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nell was of the Latin ; a copy of verses made in this manner, is one of the most difficult trifles that can possibly be imagined. I am assured that it was written upon the following occasion. Before the Rape of the Lock was yet completed, Pope was reading it to his friend Swift, who sat very attentively, while Parnell, who happened to be in the house, went in and out without seeming to take any notice. However, he was very diligently employed in listening, and was able, from the strength of his memory, to bring away the whole description of the Toilette pretty exactly. This he versified in the manner now published in his works; and the next day, when Pope was reading his poem to some friends, Parnell insisted that he had stolen that part of the description from an old monkish manuscript. An old paper with the Latin verses was soon brought forth, and it was not till after some time that Pope was delivered from the confusion which it at first produced.
The Book-worm is another unacknowledged translation from a Latin poem by Beza. It was the fashion with the wits of the last age, to conceal the places whence they took their hints or their subjects. A trifling acknowledgment would have made that lawful prize, which may now be considered as plunder.
The Night Piece on death deserves every praise, and I should suppose, with very little amendment, might be made to surpass all those night pieces and church-yard scenes that have since appeared. But the poem of Parnell's best known, and on which his best reputation is grounded, is the Hermit. Pope, speaking of this in those manuscript anecdotes already quoted, says, That the poem is very good. The stos ry, continues he, was written originally in Spanish, whence probably Howel had translated it into prose, and inserted it in one of his letters. Addison liked the
scheme, and was not disinclined to come into it. However this may be, Dr. Henry Moore, in his Dialogues, has the very same story; and I have been informed by some, that it is originally of Arabian invention.
With respect to the prose works of Parnell, I have mentioned them already; his fame is too well grounded, for any defects in them to shake it. I will only add, that the life of Zoilus was written at the request of his friends, and designed as a satire upon Dennis and Theobald, with whom his club had long been at variance. I shall end this account with a letter to him from Pope and Gay, in which they endeavour to hasten him to finish that production.
· DEAR SIR,
London, March 18. I MUST own I have long owed you a letter, but you must own, you have owed me one a good deal • longer.
Besides, I have but two people in the ( whole kingdom of Ireland to take care of; the Dean and you : but you have several who complain of your neglect in England. Mr. Gay complains, Mr. • Harcourt complains, Mr. Jervas complains, Dr. Arbuthnot complains, my Lord complains; I complain. (Take notice of this figure of iteration, ( when you make your next sermon.) Some say, you are in deep discontent at the new turn of af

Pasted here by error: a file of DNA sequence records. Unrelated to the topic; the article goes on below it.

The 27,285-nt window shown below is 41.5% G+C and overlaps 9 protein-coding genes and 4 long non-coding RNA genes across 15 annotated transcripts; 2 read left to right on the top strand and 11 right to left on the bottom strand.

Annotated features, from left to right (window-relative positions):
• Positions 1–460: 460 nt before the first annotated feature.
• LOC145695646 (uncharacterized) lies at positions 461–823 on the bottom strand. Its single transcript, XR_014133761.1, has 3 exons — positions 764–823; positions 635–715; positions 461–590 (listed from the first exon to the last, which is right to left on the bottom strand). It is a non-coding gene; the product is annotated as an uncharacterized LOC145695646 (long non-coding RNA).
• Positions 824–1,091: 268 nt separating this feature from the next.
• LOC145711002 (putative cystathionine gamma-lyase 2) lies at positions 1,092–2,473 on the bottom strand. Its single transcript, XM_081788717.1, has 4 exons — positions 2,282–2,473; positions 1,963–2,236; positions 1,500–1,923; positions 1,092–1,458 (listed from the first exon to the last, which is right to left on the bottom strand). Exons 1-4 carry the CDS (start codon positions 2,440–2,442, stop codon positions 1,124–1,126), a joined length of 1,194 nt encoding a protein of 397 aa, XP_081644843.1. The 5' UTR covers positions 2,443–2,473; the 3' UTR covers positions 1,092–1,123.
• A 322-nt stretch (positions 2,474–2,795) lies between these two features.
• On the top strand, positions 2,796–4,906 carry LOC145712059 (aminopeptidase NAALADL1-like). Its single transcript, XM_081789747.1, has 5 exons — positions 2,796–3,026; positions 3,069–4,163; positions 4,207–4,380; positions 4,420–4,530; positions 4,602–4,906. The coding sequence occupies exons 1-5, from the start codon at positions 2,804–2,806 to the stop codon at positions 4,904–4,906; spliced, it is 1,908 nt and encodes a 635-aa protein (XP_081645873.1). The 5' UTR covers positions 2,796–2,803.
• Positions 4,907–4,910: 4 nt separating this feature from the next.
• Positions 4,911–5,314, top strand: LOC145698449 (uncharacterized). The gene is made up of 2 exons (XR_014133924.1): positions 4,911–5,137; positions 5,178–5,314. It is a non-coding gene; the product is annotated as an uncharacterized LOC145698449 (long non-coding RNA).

others that you are so much in the archbishop's good graces, that you will not correspond with any that have seen the last ministry. Some af
firm, you have quarrelled with Pope (whose friends, • they observe, daily fall from him, on account of his (satirical and comical disposition ;) others, that you
are insinuating yourself into the opinion of the ingenious Mr. What-do-ye-call-him. Some think you are • preparing your sermons for the press, and others,
that you will transform them into essays and moral
• discourses. But the only excuse that I will allow, • is your attention to the life of Zoilus. The frogs
already seem to croak for their transportation to • England, and are sensible how much that Doctor is • cursed and hated, who introduced their species into your nation; therefore, as you dread the wrath of St. Patrick, send them hither, and rid the kingdom of those pernicious and loquacious animals.
I have at length received your poem out of Mr. • Addison's hands, which shall be sent as soon as you • order it, and in what manner you shall appoint. I 6 shall in the mean time give Mr. Tooke a packet for
you, consisting of divers merry pieces. Mr. Gay's
new farce, Mr. Burnet's letter to Mr. Pope, Mr. 6 Pope's Temple of Fame, Mr. Thomas Burnet's « Grumbler on Mr. Gay, and the bishop of Ailsbury's
Elegy, written either by Mr. Cary, or some other « hand.
• Mr. Pope is reading a letter, and in the mean time • I make use of the pen to testify my uneasiness in o not hearing from you. I find success, even in the
most trivial things, raises the indignation of scrib« blers : for I, for my What-d'-ye-call-it, could neither
escape the fury of Mr. Burnet, or the German doc( tor; then where will rage end, when Homer is to • be translated ? Let Zoilus hasten to your friend's ( assistance, and envious criticism shall be no more. • I am in hopes that we may order our affairs so as to ( meet this summer at the Bath ; for Mr. Pope and
myself have thoughts of taking a trip thither. You
shall preach and we will write lampoons ; for it is es• teemed as great an honour to leave the Bath, for fear (of a broken head, as for a Terræ Filius of Oxford to • be expelled. I have no place at court; therefore, " that I may not entirely be without one every VOL. I.
(where, show that I have a place in your remembrance.
• Your most affectionate,
A. POPE, and J. GAY.
• Homer will be published in three weeks.
I cannot finish this trifle, without returning my sincerest acknowledgments to Sir John Parnell, for the generous assistance he was pleased to give me, in furnishing me with many materials, when he heard I was about writing the life of his uncle; as also to Mr. and Mrs. Hayes, relations of our poet; and to my very good friend Mr. Stevens, who, being an ornament to letters himself, is very ready to assist all the attempts of others.